Ancient Monuments

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Forse House, settlement, field system, burnt mounds and cairns WSW of

A Scheduled Monument in Wick and East Caithness, Highland

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Latitude: 58.2965 / 58°17'47"N

Longitude: -3.3576 / 3°21'27"W

OS Eastings: 320520

OS Northings: 935017

OS Grid: ND205350

Mapcode National: GBR L62S.W4D

Mapcode Global: WH6F3.DQDN

Entry Name: Forse House, settlement, field system, burnt mounds and cairns WSW of

Scheduled Date: 30 January 2003

Source: Historic Environment Scotland

Source ID: SM7242

Schedule Class: Cultural

Category: Prehistoric domestic and defensive: burnt mound; Prehistoric ritual and funerary: cairn (type uncert

Location: Latheron

County: Highland

Electoral Ward: Wick and East Caithness

Traditional County: Caithness


The monument consists of an extensive area of remains, including those of deserted farmsteads of prehistoric and more recent date, together with associated cultivation remains of various dates, small cairns and burnt mounds.

The monument is adjacent to the excavated late prehistoric complex of the Wag of Forse. It appears to contain elements which are earlier than the principal buildings at the Wag (burnt mounds, hut circles, possibly cairns), and later (post-medieval farmsteads and associated cultivation traces and fields). It is possible that elements of the field system originate in prehistoric times.

The western part of the area contains at least ten circular foundations, all of the size and type normally referred to as hut circles. These should be of prehistoric date, perhaps late Bronze Age or early Iron Age (first millennium BC). These hut circles appear to be associated with a partly preserved pattern of irregular, broadly sub-rectangular, field enclosures.

In the eastern part of the area, there are the remains of at least four post-medieval farmsteads, characterised by wall footings of rectangular dwellings with associated outbuildings. These are accompanied by extensive and well-preserved traces of pre-Improvement plough cultivation, in the form of areas of sweeping rig-and-furrow. There are at least two phases of field boundary, and the earlier may incorporate prehistoric traces.

Several hut circles, and also some less well-defined foundations, underlie the second phase of field boundaries but not the first. The rig-and-furrow cultivation also appears to respect these earlier sites, but this may be a product of differential preservation. Beside a small stream near the centre of the area are three mounds, at least two of which contain burnt stone, suggesting that they may be burnt mounds, usually ascribed a Bronze Age date (between 1500 and 500 BC).

In the SE part of the area, on either side of the same stream, are two mounds which appear to be the remains of prehistoric burial cairns: the one to the NE has several upright slabs protruding, suggesting a disturbed burial chamber, which might imply a Neolithic date (2000 BC or earlier).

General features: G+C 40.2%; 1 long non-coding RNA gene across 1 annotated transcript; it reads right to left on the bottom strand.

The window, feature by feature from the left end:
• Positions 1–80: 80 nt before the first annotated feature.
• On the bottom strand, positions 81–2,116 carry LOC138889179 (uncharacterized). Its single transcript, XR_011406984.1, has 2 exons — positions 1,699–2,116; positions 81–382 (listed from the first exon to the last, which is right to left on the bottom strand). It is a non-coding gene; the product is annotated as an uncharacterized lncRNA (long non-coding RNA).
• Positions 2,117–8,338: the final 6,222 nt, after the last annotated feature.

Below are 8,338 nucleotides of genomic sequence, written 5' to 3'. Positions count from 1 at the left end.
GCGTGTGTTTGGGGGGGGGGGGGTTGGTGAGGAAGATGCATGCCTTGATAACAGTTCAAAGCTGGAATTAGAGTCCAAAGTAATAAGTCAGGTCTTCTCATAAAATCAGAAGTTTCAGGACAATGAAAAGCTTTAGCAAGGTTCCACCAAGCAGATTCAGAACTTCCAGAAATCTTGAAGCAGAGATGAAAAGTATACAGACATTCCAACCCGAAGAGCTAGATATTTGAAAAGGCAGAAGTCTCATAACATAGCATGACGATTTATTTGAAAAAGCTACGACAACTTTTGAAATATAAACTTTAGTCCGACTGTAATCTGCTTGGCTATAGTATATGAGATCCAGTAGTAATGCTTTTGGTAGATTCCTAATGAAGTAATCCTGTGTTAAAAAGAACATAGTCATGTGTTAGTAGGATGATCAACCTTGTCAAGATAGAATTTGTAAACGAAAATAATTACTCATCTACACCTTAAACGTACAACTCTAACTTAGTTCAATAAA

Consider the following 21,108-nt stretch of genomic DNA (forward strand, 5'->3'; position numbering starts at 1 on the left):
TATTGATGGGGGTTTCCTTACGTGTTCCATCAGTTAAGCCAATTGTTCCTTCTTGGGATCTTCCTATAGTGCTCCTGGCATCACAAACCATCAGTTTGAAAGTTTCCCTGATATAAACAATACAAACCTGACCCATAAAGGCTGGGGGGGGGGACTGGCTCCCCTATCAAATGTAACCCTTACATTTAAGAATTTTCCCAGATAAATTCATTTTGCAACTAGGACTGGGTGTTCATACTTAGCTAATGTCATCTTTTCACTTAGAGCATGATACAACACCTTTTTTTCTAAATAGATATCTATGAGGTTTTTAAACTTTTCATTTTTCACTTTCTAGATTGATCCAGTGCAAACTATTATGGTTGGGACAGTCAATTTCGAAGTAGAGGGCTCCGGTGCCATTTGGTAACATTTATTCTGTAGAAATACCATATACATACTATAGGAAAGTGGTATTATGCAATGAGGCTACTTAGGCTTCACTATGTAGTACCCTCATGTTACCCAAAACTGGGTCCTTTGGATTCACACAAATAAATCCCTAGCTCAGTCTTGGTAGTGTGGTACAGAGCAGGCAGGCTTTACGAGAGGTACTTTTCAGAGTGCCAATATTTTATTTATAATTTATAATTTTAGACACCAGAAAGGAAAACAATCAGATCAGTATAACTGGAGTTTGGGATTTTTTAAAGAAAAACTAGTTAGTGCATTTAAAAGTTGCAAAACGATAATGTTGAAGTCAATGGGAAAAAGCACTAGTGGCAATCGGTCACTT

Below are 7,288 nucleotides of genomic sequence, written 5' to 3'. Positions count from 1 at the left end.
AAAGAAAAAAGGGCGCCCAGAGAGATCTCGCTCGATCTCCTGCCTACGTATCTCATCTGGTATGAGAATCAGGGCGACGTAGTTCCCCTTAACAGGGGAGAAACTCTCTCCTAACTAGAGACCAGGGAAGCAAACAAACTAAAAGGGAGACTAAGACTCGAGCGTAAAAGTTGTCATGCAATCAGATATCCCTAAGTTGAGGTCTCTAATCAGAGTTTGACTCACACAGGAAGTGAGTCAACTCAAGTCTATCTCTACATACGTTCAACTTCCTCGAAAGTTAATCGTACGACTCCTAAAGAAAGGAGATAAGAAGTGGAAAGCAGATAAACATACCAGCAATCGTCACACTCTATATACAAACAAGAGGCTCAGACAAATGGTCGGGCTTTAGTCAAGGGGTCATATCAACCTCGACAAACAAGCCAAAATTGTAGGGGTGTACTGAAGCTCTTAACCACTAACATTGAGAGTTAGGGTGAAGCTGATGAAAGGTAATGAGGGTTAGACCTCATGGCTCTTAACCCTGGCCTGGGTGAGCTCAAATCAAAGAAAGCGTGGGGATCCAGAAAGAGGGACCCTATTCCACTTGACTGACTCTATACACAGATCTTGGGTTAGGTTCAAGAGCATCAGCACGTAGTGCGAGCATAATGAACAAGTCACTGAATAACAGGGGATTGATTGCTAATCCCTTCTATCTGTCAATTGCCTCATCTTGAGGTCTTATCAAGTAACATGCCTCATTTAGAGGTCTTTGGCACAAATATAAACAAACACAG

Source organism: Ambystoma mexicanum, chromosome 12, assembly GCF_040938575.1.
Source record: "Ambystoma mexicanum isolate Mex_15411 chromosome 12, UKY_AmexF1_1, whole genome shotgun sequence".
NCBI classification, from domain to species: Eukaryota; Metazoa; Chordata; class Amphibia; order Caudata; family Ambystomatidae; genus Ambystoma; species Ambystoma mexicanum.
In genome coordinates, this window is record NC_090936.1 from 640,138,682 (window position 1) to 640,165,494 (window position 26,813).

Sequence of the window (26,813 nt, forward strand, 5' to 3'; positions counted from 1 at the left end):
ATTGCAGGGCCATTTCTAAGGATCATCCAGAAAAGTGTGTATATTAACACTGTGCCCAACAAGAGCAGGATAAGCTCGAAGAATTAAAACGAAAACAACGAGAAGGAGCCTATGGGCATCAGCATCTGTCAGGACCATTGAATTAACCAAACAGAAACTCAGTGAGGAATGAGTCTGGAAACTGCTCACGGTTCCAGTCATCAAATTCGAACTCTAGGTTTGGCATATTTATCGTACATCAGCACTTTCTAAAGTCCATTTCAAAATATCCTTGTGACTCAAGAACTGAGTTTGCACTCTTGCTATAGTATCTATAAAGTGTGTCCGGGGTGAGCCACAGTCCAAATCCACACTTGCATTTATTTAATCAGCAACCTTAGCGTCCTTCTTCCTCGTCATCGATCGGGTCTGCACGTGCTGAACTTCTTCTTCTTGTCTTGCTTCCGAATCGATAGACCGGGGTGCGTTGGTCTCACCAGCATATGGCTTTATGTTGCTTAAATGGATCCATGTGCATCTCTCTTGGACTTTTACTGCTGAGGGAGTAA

The area to be scheduled includes the various hut circles and farmsteads and their associated fields and cultivation remains, the burnt mounds and cairns, together with an area of land between and around these features, in which evidence related to their construction and use is likely to survive. The area is bounded on the SW by the boundary of a track (the boundary itself is excluded from scheduling), and on the S by the N bank of a small stream.

Its E boundary is partly formed by the W bank of an open drain, while in the central part of its N side its boundary abuts that of the recently extended scheduled area around the Wag of Forse itself. This area measures a maximum of 500m E-W by 475m N-S, as indicated in red on the accompanying map.

Excluded from the scheduling is the small fenced area around the spring, Tobar Bhuinn, which provides a private water supply; the water tank to the E; the pipe running from the spring towards the house it supplies; and an area 1m wide overlying that pipe, to allow for maintenance and repair.

Source: Historic Environment Scotland

Statement of Scheduling

The monument comprises a rich and varied assemblage of settlement and cultivation remains ranging over several millennia: from at least the late Bronze Age up until approximately the late eighteenth century AD. Individually, the hut circles and associated field system, the burnt mounds and the post-medieval farmsteads and associated cultivation remains would each be worthy of scheduling for their individual contributions to the understanding of their respective periods.

Taken as a group, together with the other less obviously important sites such as the probable burial cairns, they constitute a remarkable assemblage with extended time-depth and great complexity. The strong possibility of post-medieval adherence to prehistoric field patterns is in itself of outstanding interest, as is the clear phasing of different elements, which is visible based on field observation. This is a remarkable range of sites to find in such a compact area, and offers a great opportunity to study the changing systems used to win a living from what is now agriculturally marginal land.

Source: Historic Environment Scotland



RCAHMS records the monument as ND 23 SE 6, 9, 21, 22, 23, 24, 25, and ND 23 NW 7, 11, 12, 13, 17, 37, 38, 59.

Source: Historic Environment Scotland

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